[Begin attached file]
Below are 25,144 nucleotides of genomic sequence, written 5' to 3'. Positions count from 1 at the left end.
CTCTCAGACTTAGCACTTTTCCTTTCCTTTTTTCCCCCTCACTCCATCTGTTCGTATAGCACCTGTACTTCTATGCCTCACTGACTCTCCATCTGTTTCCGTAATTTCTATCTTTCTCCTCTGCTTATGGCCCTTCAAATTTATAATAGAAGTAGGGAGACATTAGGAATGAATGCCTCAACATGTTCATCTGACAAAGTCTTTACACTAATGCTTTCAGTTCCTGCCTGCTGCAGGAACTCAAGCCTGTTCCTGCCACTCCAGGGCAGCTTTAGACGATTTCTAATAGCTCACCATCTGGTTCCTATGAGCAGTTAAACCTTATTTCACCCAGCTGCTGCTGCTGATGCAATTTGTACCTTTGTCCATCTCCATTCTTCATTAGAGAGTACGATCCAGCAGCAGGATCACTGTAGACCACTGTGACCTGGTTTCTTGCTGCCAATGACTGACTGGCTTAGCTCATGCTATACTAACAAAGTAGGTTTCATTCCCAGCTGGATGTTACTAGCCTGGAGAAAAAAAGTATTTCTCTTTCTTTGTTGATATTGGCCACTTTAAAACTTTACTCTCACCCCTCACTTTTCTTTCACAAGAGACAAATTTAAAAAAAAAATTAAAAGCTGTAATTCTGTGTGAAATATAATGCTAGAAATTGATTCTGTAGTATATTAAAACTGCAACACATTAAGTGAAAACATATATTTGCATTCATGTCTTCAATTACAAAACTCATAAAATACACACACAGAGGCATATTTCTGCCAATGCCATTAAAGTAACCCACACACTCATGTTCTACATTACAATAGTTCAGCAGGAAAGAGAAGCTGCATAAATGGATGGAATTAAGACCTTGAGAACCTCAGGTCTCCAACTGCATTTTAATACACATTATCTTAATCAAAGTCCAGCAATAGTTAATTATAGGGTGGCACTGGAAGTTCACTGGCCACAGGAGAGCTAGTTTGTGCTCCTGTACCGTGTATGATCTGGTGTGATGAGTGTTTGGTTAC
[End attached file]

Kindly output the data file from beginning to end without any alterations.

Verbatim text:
Below are 25,144 nucleotides of genomic sequence, written 5' to 3'. Positions count from 1 at the left end.
CTCTCAGACTTAGCACTTTTCCTTTCCTTTTTTCCCCCTCACTCCATCTGTTCGTATAGCACCTGTACTTCTATGCCTCACTGACTCTCCATCTGTTTCCGTAATTTCTATCTTTCTCCTCTGCTTATGGCCCTTCAAATTTATAATAGAAGTAGGGAGACATTAGGAATGAATGCCTCAACATGTTCATCTGACAAAGTCTTTACACTAATGCTTTCAGTTCCTGCCTGCTGCAGGAACTCAAGCCTGTTCCTGCCACTCCAGGGCAGCTTTAGACGATTTCTAATAGCTCACCATCTGGTTCCTATGAGCAGTTAAACCTTATTTCACCCAGCTGCTGCTGCTGATGCAATTTGTACCTTTGTCCATCTCCATTCTTCATTAGAGAGTACGATCCAGCAGCAGGATCACTGTAGACCACTGTGACCTGGTTTCTTGCTGCCAATGACTGACTGGCTTAGCTCATGCTATACTAACAAAGTAGGTTTCATTCCCAGCTGGATGTTACTAGCCTGGAGAAAAAAAGTATTTCTCTTTCTTTGTTGATATTGGCCACTTTAAAACTTTACTCTCACCCCTCACTTTTCTTTCACAAGAGACAAATTTAAAAAAAAAATTAAAAGCTGTAATTCTGTGTGAAATATAATGCTAGAAATTGATTCTGTAGTATATTAAAACTGCAACACATTAAGTGAAAACATATATTTGCATTCATGTCTTCAATTACAAAACTCATAAAATACACACACAGAGGCATATTTCTGCCAATGCCATTAAAGTAACCCACACACTCATGTTCTACATTACAATAGTTCAGCAGGAAAGAGAAGCTGCATAAATGGATGGAATTAAGACCTTGAGAACCTCAGGTCTCCAACTGCATTTTAATACACATTATCTTAATCAAAGTCCAGCAATAGTTAATTATAGGGTGGCACTGGAAGTTCACTGGCCACAGGAGAGCTAGTTTGTGCTCCTGTACCGTGTATGATCTGGTGTGATGAGTGTTTGGTTAC